Turmeric has been used as an alternative medicine for thousands of years. It has been used to treat many diseases and conditions, including stomach problems and digestive issues.
Although anecdotal evidence suggests that this natural remedy relieves acid reflux, there are few clinical trials to prove these claims.
What Are the Benefits of Turmeric?
- Turmeric is rich in anti-inflammatory and antioxidant compounds.
- Turmeric is recognized as an alternative therapy for gastrointestinal problems.
- Curcumin is turmeric’s most active ingredient. It’s said to have potent antiviral, antibacterial, and anticancer properties.
Turmeric is rich in anti-inflammatory and antioxidant compounds. In traditional Chinese and Ayurvedic medicine, turmeric has been used to relieve arthritis pain and regulate menstruation. It’s also been used to improve digestion and liver function.
Today, turmeric is recognized as an alternative therapy for heartburn, inflammation, and stomach ulcers.
If you eat curry, you’ve consumed turmeric. It’s the ingredient that gives curry its spicy flavor and vibrant color.
Turmeric’s most active ingredient is called curcumin. It’s thought to be responsible for most of turmeric’s health benefits.
Curcumin is a polyphenol antioxidant. It’s said to have potent antiviral, antibacterial, and anticancer capabilities.
What the Research Says
Although many studies have explored the medicinal properties of turmeric and its extract curcumin, there isn’t any research focused on acid reflux.
Overall, there isn’t enough evidence to support the use of turmeric for any health condition. More research is needed to determine its effectiveness in people.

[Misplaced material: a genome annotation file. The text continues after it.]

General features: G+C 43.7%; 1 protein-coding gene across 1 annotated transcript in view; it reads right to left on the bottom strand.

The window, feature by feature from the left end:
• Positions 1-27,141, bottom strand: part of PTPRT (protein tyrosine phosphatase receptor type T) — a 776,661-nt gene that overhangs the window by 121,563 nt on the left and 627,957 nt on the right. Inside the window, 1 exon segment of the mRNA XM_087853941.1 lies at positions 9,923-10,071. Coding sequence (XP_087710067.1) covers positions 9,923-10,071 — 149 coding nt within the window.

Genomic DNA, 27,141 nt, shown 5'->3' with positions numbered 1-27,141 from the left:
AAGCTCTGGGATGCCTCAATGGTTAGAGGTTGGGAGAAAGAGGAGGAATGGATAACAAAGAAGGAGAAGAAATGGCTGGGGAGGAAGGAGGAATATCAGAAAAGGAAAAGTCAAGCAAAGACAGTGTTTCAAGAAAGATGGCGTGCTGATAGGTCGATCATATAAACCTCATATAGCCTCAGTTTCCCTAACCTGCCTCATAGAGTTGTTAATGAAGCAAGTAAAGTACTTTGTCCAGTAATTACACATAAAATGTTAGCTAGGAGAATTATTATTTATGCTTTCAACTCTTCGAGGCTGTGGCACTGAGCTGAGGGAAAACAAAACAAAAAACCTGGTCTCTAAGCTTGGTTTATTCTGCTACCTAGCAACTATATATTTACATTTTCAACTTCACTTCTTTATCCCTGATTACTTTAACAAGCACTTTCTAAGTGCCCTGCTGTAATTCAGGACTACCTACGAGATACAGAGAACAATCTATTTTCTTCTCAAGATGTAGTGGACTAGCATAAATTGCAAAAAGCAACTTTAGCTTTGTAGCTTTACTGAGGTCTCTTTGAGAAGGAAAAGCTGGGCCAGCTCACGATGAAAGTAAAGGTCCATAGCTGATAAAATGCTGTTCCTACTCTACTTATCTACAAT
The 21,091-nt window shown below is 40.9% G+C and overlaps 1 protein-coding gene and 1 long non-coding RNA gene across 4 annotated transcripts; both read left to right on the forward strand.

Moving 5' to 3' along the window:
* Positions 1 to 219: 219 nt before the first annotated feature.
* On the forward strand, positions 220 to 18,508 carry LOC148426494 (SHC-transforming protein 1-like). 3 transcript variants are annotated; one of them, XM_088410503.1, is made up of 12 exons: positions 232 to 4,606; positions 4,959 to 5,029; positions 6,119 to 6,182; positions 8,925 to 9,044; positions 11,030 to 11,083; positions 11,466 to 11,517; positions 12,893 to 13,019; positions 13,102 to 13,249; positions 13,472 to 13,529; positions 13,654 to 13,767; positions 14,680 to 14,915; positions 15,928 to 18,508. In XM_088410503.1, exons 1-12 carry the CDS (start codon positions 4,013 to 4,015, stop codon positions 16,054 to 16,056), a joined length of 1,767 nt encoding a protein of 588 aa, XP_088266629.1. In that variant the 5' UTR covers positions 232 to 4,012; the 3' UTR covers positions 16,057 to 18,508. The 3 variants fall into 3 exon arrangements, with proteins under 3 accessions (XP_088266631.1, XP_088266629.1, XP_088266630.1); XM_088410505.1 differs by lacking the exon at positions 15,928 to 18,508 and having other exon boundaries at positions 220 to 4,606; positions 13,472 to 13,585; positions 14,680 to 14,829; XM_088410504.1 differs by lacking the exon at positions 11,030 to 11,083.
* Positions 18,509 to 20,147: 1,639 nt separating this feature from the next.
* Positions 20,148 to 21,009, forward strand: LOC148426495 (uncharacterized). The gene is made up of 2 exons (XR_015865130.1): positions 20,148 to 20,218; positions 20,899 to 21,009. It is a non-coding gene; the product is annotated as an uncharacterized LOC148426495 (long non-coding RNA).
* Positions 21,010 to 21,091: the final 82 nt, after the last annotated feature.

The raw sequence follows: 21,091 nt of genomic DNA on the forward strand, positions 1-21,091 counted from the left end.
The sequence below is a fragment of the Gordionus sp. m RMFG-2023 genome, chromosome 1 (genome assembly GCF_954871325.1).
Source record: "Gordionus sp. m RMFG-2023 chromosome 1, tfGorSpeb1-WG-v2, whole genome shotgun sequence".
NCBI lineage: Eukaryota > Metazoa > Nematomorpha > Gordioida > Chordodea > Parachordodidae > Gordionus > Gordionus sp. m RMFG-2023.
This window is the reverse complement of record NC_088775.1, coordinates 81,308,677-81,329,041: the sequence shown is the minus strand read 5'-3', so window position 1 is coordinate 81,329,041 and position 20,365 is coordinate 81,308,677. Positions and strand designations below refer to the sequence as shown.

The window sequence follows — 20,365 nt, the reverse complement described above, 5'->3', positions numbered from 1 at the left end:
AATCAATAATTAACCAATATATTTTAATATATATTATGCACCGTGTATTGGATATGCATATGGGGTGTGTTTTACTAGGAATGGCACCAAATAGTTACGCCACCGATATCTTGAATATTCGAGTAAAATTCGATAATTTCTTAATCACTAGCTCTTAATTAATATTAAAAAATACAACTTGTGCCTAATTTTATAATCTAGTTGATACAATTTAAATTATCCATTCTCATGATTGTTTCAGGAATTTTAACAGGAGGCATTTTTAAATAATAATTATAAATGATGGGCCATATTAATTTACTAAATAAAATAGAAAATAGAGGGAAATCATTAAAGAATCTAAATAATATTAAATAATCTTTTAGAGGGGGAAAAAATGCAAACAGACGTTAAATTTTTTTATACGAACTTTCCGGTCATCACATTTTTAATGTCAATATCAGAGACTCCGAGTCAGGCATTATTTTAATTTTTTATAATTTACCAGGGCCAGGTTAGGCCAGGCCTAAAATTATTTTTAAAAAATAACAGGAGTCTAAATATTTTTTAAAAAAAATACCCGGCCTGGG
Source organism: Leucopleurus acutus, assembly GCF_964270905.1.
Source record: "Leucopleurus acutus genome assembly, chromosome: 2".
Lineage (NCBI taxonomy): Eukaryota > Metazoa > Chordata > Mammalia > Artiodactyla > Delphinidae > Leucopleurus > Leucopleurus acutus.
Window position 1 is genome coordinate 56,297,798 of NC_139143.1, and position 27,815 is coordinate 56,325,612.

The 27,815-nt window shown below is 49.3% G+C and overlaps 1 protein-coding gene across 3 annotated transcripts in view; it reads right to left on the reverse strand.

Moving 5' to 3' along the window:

According to a 2007 study, acid reflux and gastroesophageal reflux disease (GERD) may be caused by inflammation and oxidative stress. The study suggests GERD should be treated with antioxidants and anti-inflammatories.
A separate study in 2011 showed that the anti-inflammatory effects of curcumin prevented esophageal inflammation.
Turmeric and its extract curcumin are both said to have antioxidant and anti-inflammatory properties. Because of this, turmeric may relieve GERD.
More research is currently underway. A 2019 article presented some insight on the anti-tumor, anti-inflammatory, antioxidant activity of curcumin in the treatment of issues in the digestive tract.
Curcumin protects the gut from damage from NSAIDs and other noxious agents. It has a role in keeping the bacteria associated with ulcers in check, helps ulcers heal, and it works actively on killing cancer cells in the gut.
How to Use Turmeric to Treat Acid Reflux
Turmeric’s stems, or rhizomes, can be dried and ground into a powder. The powder can be taken orally or used when cooking.
Unless you add turmeric to all of your recipes or drink a lot of turmeric tea, it may be difficult for you to consume enough turmeric to treat acid reflux. Organic turmeric extract supplements may be a better way to get medicinal amounts.
Your body absorbs turmeric and curcumin poorly. The spice and its extract are both rapidly metabolized by your liver and intestinal wall.
Various methods of delivery have been explored to increase the bioavailability of curcumin. None have taken hold at this time.
One way to increase turmeric’s absorption is to consume it with piperine. It’s commonly found in black pepper.
Turmeric and black pepper are often sold together in supplements. The pepper increases the absorption and action of the turmeric. When choosing turmeric supplements, look for brands that have black pepper extract or piperine listed as an ingredient.
Risks and Warnings
- Turmeric is a natural blood thinner, so it shouldn’t be used alongside blood-thinning medications.
- People with diabetes shouldn’t use turmeric. It can cause your blood sugar to reach dangerously low levels.
- Some people report that turmeric worsens their symptoms of acid reflux.
Turmeric is a natural blood thinner. You shouldn’t take turmeric if you take drugs that thin your blood or if you have an upcoming surgery.
Turmeric may also lower blood sugar, lower blood pressure, and make gallbladder problems worse.